As part of our ongoing series of interviews finding out more about how the people of LEAP express their creativity in and outside the workplace, we introduce Jon Davey.
Jon is an editor and colourist with our film and post team. He is passionate about using colour to tell stories and takes great interest in applying the science of colour theory to the art of filmmaking. He knows the most important rule of colour grading is never fight the footage; always bring the best out of what’s there to set the mood and convey the message. Jon is adept at a range of colour grading styles and turns his hand from fashion to fast cars, feature films and food. When he’s not sitting in the shadows of a dark grading suite, what other creative exploits does he get up to?
How do you express your creativity?
Aside from my work as an editor/colourist, I also draw comics, paint surreal landscapes, skateboard, play the guitar and sing at regular informal jam sessions. I’ve also made a few skate films and other poetic documentaries, including a feature-length film of my time in the Congo.
What are your creative tools?
My creative tools in the editing and grading suite are Premiere Pro and DaVinci Resolve along with the associated hardware. But outside of work, my creative tools are my guitar, pens, scalpels, spray paints and my skateboard.
When does creative inspiration usually strike?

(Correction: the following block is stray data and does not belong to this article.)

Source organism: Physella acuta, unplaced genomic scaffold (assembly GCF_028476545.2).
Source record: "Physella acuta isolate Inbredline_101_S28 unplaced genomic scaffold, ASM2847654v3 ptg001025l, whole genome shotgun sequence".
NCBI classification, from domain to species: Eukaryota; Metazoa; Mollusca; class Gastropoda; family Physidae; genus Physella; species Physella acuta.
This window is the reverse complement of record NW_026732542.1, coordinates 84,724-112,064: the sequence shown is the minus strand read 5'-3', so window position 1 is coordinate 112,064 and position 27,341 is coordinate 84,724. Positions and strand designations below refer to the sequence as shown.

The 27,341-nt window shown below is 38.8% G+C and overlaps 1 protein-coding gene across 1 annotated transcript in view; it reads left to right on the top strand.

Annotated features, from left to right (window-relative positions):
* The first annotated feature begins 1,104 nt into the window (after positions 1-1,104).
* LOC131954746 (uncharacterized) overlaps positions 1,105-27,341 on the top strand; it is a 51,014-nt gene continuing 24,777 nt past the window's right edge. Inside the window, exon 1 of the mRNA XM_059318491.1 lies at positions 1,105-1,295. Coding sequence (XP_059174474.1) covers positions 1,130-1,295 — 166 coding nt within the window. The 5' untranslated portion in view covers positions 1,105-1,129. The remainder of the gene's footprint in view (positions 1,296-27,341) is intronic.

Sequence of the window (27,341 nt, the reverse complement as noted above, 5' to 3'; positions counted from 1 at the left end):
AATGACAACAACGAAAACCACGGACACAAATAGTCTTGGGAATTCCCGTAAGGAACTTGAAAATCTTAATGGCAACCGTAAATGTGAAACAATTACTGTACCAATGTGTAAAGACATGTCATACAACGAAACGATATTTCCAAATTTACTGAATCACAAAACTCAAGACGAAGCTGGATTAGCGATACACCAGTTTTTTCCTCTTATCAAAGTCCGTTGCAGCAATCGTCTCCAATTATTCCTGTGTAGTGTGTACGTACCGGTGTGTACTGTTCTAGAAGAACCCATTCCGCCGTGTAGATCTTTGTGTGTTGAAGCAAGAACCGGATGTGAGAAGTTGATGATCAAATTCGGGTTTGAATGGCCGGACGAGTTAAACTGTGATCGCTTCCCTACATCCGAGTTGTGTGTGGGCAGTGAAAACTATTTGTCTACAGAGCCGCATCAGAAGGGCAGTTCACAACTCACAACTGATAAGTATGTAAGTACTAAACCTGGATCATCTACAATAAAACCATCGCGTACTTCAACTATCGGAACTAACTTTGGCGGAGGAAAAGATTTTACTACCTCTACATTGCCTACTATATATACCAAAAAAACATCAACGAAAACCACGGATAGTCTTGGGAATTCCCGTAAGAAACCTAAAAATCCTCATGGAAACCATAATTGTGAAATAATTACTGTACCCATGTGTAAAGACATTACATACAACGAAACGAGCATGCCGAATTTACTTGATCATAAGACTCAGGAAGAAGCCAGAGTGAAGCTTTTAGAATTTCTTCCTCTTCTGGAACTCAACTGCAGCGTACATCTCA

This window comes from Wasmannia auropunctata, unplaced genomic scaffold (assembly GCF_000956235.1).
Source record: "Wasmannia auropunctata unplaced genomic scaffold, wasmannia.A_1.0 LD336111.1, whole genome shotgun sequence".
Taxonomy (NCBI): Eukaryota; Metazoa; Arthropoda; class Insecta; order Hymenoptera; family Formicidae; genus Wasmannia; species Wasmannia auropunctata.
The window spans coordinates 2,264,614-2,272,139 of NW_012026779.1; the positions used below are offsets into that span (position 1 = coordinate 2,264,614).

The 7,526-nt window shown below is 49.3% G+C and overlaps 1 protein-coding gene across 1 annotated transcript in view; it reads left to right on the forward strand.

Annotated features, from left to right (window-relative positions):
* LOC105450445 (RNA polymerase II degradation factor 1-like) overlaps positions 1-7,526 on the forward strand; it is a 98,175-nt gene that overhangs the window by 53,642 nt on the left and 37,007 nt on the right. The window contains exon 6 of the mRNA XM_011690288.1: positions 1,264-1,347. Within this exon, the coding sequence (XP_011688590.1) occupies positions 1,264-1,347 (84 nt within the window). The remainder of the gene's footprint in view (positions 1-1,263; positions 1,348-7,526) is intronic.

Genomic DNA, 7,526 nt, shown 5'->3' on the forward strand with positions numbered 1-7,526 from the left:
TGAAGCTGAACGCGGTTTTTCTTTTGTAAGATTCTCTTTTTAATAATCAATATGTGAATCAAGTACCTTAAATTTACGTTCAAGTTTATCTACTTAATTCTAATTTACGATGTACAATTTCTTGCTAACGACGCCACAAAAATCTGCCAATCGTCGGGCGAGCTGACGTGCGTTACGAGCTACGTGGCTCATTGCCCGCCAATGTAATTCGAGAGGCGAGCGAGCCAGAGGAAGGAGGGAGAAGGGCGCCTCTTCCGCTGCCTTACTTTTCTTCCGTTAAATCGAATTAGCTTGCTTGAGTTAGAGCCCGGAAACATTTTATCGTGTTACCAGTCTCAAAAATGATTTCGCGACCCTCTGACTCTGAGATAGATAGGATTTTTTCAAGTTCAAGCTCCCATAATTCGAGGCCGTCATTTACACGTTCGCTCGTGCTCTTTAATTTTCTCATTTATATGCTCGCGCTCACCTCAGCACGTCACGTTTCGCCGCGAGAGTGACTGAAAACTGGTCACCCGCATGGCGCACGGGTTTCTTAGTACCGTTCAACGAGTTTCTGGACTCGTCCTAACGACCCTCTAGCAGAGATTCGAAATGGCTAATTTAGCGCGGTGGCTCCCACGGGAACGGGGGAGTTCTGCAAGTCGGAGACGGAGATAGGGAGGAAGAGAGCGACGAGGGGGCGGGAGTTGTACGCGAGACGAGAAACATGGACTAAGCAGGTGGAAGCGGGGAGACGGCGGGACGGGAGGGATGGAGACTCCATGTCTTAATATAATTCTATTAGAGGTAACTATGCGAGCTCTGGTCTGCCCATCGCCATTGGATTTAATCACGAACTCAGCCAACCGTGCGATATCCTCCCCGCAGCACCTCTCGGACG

I usually have to work at it, rather than get “struck” by inspiration.
Do you do anything special to boost your creativity?
To boost my creativity, I like to paint to classical music or African folk music, and I tend to drink wine when I’m jamming. Long solo hikes are also very good for quietening the mind and giving one the time for ideas to coagulate.
Briefly describe your creative place.
My creative space is my living room which is a constant mess and devoid of a television. The walls are covered in my own paintings and other pieces of art I’ve bought whilst travelling, and apart from the sofas, much of the space is taken up by instruments.
Who’s your inspiration?
Music-wise, I’m inspired by The Skatalites, Bob Dylan, Jimmy Hendrix, Eric Clapton, Bob Marley, Rancid and Otis Taylor.
In terms of drawing and painting, my biggest influence is the Japanese artist and filmmaker Katsuhiro Otomo although I also love the corybantic refracted style of the Italian futurists. Like everybody else, I’m into Edward Hopper, Picasso and Caravaggio.
In terms of the kinds of film I make outside of work, I love the abstract eye of documentary makers like Adam Curtis and the dirty, stylistically graded and music-driven style of Skateboard filmmakers like Jon Miner. Also inspiring is comic journalist Joe Sacco.
Is painting your hidden talent, or has your work been shown in exhibitions?
My three cityscape paintings were on display in the Camden Image Gallery as part of a Landscape and Cityscape exhibition.